This stigma translates into shame and silence for women and into marginalization for providers, and creates or perpetuates myths and misunderstandings about abortion. And the stigma imposed on women and girls who carry out abortion is the main reason as to why there are so many abortion complications and deaths in Uganda as the women try to carry out abortions in secrecy. Why decide to see the wrong side of the procedure? We could take abortion as a choice; a mother deciding what’s best for her child. We have seen instances where a mother goes through with a pregnancy and after giving birth dumps the baby in a pit latrine. Of what use is it? The torture, the trauma that such a mother goes through and what about the baby? This is worse than an abortion.

Abortion stigma is erroneous and egocentric and it has hurt so many women. People who stigmatize abortion probably have no idea of what harm they cause.

Stigma manifests differently depending on legal frameworks, religious beliefs, and social and cultural contexts.

Stigma can be classified into three main manifestations:

1) perceived stigma, which are ideas about what others may think about abortion and about what could happen if their own experience is made public (rejection by the family or partner, impaired social relationships, loss of friendships, criticism, abuse, and isolation);

2) Experienced stigma, which are actual acts of discrimination, harassment, and aggression by others; and

3) Internalized stigma, which refers to the materialization of the two previous forms in feelings of guilt, shame, anxiety, or other negative ideas

In the struggle to shun abortion stigma, some have carried out abortion procedures by themselves and most of such people have been found in their small rooms dead or at the verge of dying. They often bleed to death or get permanent complications. Dangerous nonsurgical instruments like forks and hangers have been used in the bid to eliminate pregnancies in secrecy, other deadly ways that have been used include overdose of pills, drinking washing detergent omo in particular, consuming opium, throwing themselves of the staircase, starvation and so many other insane procedures.

Abortion stigma should stop because it has done more harm than good. The more stigmas these young girls and women observe the more the chances of them practicing unsafe abortion and the end results are absurd.



Abortion in Uganda is still considered illegal unless performed by a doctor who believes pregnancy places the woman’s life at risk. The Ugandan Ministry of Health estimates that as of 2008, 26% of all maternal deaths result from abortion complications this is aggravated by legal, socioeconomic, and geographic barriers to safe abortion, which compels women to use unsafe abortion methods and deter them from seeking post-abortion medical care. Unsafe abortion to be specific is the major cause of deaths in women and young girls. Many young girls panic when they conceive and they don’t mind about anything else apart from terminating the pregnancy and this has cost so many girls their lives or complications like fistula.

Elena Prada a consultant with Guttmacher institute says that Close to one third of Ugandan women who have abortions each year are admitted to health facilities for complications resulting from unsafe abortions and many other women who experience complications do not get the care they need.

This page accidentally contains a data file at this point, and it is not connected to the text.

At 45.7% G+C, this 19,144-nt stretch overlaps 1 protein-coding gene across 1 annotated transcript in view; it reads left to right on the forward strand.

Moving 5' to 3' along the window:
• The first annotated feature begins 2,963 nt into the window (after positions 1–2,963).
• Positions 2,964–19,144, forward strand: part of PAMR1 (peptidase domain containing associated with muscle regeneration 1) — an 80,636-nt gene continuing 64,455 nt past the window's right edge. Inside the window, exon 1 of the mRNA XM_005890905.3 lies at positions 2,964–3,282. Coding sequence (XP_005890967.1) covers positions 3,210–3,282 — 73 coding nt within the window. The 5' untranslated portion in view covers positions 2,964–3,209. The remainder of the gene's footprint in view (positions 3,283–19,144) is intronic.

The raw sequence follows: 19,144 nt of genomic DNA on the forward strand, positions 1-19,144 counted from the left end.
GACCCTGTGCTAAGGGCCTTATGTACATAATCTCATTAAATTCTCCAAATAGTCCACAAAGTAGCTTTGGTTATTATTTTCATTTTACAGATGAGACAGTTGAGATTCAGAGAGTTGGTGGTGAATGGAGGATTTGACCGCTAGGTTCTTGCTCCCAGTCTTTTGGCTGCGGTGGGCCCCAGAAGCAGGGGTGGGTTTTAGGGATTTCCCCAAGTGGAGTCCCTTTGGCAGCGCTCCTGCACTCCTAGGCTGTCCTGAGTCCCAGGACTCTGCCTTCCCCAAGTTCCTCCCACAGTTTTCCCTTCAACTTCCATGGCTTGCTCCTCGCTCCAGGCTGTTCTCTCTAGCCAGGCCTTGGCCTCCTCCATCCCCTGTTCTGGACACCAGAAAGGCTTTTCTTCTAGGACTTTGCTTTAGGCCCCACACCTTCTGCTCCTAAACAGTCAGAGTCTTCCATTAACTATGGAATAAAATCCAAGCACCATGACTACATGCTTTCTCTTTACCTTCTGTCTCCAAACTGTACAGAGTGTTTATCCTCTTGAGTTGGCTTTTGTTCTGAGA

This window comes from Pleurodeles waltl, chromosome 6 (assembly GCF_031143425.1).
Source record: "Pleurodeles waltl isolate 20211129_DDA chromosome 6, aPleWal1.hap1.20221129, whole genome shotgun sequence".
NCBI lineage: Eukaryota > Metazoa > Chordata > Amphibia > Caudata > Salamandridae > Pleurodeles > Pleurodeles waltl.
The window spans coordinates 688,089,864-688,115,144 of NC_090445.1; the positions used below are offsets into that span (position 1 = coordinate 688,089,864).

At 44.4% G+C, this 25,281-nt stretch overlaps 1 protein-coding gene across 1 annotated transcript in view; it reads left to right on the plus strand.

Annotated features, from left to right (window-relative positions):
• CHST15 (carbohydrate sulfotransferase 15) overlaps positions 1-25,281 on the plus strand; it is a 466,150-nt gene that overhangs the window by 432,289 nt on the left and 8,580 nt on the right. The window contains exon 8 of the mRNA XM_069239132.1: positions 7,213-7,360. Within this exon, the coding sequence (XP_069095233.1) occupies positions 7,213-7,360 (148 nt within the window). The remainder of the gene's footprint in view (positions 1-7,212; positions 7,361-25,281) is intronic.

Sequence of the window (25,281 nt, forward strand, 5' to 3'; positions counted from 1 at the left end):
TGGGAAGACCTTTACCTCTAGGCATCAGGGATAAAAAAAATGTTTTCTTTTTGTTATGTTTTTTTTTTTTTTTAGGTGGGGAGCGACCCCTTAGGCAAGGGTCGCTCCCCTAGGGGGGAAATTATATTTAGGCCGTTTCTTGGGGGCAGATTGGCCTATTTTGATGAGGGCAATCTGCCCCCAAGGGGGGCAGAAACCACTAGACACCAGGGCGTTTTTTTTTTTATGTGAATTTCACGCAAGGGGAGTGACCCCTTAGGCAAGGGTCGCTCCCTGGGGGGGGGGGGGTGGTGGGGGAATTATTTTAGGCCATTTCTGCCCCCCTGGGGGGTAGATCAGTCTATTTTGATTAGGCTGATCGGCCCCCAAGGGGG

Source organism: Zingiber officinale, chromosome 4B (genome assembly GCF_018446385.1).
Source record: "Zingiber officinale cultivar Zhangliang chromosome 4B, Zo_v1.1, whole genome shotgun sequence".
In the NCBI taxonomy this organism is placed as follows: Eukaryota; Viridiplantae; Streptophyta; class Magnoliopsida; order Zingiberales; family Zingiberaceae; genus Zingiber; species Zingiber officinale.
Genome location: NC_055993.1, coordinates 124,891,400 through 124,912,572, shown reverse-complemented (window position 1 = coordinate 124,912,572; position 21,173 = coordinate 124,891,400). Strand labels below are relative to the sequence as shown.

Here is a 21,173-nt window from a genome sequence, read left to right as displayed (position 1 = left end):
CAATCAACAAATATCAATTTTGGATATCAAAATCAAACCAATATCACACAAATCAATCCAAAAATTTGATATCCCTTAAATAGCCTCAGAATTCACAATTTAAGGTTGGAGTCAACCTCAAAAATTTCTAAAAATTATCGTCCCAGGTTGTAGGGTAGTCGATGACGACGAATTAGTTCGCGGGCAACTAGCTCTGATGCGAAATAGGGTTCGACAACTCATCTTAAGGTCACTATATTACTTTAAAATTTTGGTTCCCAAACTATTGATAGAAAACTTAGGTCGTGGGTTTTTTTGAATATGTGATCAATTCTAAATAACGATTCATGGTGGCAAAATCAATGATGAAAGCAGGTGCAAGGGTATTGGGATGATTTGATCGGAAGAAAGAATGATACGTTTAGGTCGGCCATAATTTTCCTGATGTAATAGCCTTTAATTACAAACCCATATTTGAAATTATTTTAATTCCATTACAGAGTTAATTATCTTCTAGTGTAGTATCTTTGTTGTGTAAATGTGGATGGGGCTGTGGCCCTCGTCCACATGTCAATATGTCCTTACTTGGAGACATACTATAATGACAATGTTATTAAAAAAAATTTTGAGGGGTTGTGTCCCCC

Given that most abortions result from unintended pregnancies, improving family planning services is critical to reducing the incidence of unsafe abortion. In particular, contraceptive counseling should be strengthened to address high rates of method discontinuation and women’s concerns about side effects. Contraceptive methods should be taught to women and young women that they know how to prevent unwanted pregnancies as prevention is better than cure.

Family planning services should provide accurate information on the side effects of different methods. Further, recommend that family planning services provide a full range of modern contraceptive methods, including long-acting reversible methods such as IUDs and implants, so women can choose whichever method works best for them.

Most women in Uganda practice unsafe abortion due to the stigma attached to those who carry out abortions so this forces them to hide away and carry out unsafe abortions with unqualified doctors and this has increased the rate of abortion complications in Uganda.

Let us stop abortion stigma for better and safe abortion methods this is an easy way to stop unsafe abortions and in the long run save the lives of so many Women and girls.


                                 story by Lilian Nansubuga

Sex education the process of acquiring information and forming attitudes and beliefs about sex, sexual identity, relationships and intimacy. Sex education is also about developing young people’s skills so that they make informed choices about their behavior, and feel confident and competent about acting on these choices. 

Sex education has been one of the abandoned topics in school. A student is so shy to even say out the word. This is all because of the mentality the attain from schools. I remember how excited I was to learn about reproductive education as a topic in primary six. But when I look back now, there is so much I was not taught simply because the teacher tackled just a 10% of what they should have taught me. So many youths especially in Uganda do not have a clue about reproductive and sexual health. Most of the early pregnancies registered in Uganda are due to ignorance. The youths do not know how to use contraceptives, most of them are naive. I was shocked when a girl above 24 years still believed in myths. She boldly explained to me how bending on your knees immediately after sex can help you to prevent conception. It was a shock and such an absurd idea.